For the past year, Ampact, with support from CoGenerate’s Generations Serving Together program, placed cogenerational pairs of AmeriCorps members in elementary schools. The older and younger adults worked side by side to improve students’ reading and math skills. A...
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CoGenerate is proud to be part of More Perfect, a coalition of national service and bridge-building groups that launched a bold plan today calling for cogenerational national service and volunteering, including a dramatic expansion of opportunities to engage 1 million...
We at CoGenerate (formerly Encore.org) are mourning the loss of Chuck Feeney this week. Without Chuck's vision and generosity we likely would not exist as an organization. Twenty-five years ago Atlantic Philanthropies took a chance on our start-up, playing a...
Purpose Prize Fellow 2010
Miller advocates for mentally ill veterans and their families through a grassroots council that aims to make the federal government more responsive to returned soldiers’ needs.
Years ago, Sally Miller observed that her husband, a Vietnam War veteran, was showing signs of an impending mental health crisis – and it wasn’t his first. His next appointment with a psychiatrist was weeks away, and she worried that he could land in the emergency room, jail or worse without immediate treatment.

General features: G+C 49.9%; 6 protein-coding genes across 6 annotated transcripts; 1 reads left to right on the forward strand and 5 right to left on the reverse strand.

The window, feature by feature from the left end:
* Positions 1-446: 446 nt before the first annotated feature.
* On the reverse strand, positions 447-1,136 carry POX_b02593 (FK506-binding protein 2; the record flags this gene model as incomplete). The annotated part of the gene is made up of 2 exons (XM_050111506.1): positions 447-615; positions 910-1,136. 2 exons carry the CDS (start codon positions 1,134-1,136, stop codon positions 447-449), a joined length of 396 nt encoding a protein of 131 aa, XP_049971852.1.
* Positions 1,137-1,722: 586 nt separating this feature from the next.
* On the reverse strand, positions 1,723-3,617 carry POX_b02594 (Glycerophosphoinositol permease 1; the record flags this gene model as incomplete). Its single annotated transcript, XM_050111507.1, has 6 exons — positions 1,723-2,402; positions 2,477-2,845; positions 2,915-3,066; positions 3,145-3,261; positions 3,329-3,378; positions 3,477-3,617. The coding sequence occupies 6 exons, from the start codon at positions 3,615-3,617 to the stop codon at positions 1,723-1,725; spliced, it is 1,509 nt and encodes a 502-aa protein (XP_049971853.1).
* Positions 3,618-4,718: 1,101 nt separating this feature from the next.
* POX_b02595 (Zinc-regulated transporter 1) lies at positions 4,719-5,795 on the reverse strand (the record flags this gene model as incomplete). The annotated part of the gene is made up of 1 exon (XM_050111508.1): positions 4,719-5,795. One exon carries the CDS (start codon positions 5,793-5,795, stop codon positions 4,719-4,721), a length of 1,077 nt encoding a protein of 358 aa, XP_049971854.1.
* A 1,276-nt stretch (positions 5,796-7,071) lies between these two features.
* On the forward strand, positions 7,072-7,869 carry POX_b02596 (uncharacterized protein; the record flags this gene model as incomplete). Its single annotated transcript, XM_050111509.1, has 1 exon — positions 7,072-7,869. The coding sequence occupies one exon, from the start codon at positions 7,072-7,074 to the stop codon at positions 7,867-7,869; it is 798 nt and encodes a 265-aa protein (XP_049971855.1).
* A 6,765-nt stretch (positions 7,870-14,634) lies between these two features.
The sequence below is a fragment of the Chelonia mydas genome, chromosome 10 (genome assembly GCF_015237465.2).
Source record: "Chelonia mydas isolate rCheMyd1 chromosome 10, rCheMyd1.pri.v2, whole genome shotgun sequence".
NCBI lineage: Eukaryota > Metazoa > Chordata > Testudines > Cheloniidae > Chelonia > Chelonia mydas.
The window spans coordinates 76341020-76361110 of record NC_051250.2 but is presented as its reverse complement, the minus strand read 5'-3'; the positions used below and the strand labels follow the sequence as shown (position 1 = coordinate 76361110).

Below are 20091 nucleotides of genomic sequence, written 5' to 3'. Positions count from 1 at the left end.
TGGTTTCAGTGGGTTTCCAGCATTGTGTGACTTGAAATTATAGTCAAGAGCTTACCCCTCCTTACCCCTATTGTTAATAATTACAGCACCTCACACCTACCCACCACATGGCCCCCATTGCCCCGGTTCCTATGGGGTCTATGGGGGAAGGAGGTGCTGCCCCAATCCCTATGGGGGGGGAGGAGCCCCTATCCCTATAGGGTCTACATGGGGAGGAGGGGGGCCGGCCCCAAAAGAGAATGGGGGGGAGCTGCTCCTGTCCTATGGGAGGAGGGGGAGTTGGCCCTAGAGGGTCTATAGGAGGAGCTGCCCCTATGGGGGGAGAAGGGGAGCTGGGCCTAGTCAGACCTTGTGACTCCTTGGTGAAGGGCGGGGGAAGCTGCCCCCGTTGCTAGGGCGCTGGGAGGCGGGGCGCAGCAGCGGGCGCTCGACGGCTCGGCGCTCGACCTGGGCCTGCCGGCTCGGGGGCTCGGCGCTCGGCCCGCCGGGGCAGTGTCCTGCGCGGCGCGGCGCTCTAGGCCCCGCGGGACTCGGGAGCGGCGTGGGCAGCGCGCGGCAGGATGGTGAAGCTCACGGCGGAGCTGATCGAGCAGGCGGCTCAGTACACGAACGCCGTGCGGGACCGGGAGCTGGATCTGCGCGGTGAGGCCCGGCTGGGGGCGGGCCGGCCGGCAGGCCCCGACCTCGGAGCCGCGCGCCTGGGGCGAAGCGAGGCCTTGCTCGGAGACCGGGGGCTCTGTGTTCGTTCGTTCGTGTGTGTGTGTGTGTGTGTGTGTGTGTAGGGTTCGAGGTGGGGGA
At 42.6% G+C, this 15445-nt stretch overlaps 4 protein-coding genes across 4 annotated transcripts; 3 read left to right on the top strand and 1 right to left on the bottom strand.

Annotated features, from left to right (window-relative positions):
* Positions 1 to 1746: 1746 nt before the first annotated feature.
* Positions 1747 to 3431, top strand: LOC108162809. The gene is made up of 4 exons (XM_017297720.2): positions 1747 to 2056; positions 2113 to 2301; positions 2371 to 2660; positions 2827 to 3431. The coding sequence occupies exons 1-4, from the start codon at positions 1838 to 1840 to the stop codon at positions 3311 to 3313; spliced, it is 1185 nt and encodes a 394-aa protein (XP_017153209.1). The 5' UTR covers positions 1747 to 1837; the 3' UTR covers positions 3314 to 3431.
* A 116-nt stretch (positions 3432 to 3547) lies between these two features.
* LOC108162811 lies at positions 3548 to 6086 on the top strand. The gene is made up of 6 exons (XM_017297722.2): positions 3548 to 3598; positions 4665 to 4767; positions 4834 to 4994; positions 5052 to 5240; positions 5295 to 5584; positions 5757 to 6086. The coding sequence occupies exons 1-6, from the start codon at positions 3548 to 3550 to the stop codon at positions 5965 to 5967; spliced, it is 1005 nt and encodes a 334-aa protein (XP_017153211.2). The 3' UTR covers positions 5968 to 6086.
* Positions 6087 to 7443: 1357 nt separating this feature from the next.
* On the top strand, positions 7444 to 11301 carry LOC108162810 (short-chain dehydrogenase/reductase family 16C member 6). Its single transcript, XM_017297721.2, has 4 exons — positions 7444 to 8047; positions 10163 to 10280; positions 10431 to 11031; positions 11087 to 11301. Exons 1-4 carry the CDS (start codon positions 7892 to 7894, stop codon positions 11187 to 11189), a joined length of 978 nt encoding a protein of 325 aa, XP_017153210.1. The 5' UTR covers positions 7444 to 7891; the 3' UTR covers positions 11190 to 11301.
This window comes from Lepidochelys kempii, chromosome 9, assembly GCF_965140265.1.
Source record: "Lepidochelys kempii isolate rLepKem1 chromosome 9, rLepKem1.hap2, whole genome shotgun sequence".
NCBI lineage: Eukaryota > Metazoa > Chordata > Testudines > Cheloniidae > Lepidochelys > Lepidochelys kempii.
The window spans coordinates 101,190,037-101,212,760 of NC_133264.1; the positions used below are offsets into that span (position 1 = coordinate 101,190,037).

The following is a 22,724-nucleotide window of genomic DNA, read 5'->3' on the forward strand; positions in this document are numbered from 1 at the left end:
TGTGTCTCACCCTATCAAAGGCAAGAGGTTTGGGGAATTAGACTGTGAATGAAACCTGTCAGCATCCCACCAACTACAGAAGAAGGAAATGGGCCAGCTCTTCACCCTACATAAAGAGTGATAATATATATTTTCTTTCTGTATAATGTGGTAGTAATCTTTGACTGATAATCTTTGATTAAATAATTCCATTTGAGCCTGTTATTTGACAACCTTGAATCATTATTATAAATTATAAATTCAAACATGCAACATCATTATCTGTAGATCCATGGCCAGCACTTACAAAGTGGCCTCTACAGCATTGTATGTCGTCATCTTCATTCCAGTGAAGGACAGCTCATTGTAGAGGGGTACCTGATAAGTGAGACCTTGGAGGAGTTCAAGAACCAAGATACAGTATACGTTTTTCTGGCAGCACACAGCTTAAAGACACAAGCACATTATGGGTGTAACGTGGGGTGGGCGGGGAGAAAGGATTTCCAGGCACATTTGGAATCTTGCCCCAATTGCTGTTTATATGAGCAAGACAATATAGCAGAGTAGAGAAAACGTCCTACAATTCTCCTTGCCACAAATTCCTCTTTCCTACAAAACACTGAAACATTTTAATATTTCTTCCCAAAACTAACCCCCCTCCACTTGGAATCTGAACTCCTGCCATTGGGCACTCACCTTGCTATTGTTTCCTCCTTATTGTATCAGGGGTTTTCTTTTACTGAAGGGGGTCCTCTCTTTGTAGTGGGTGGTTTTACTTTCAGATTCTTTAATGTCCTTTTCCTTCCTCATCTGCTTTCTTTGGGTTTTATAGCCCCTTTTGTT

So Miller packed a picnic basket and her knitting and headed for the local office of the Department of Veterans Affairs (VA). When she got there, she told the receptionist, “It is imperative that we get my husband in to see his doctor before he has another breakdown. I will just sit here as long as necessary. Please get to me as soon as you can.”
After a long wait, Miller succeeded in securing an appointment for her husband. It’s no surprise that her motto is, “Things begin by showing up.” She proved this to be true when attending a public meeting in 2005 to try and save a local VA hospital from closure. Although already a member of the National Alliance on Mental Illness (NAMI), Miller heard about the NAMI Veterans Council for the first time and began to focus her advocacy on veterans and their families.
Starting as a volunteer member of the council and later elected to chair the group in 2007, Miller has brought veterans’ families to the table in improving services for veterans in need nationally. As she has become a prominent spokesperson on veterans’ issues, she helped establish mental health education programs for families in VA facilities in 49 states and helped add a family member position to the VA’s Committee on Care of Veterans with Serious Mental Illness.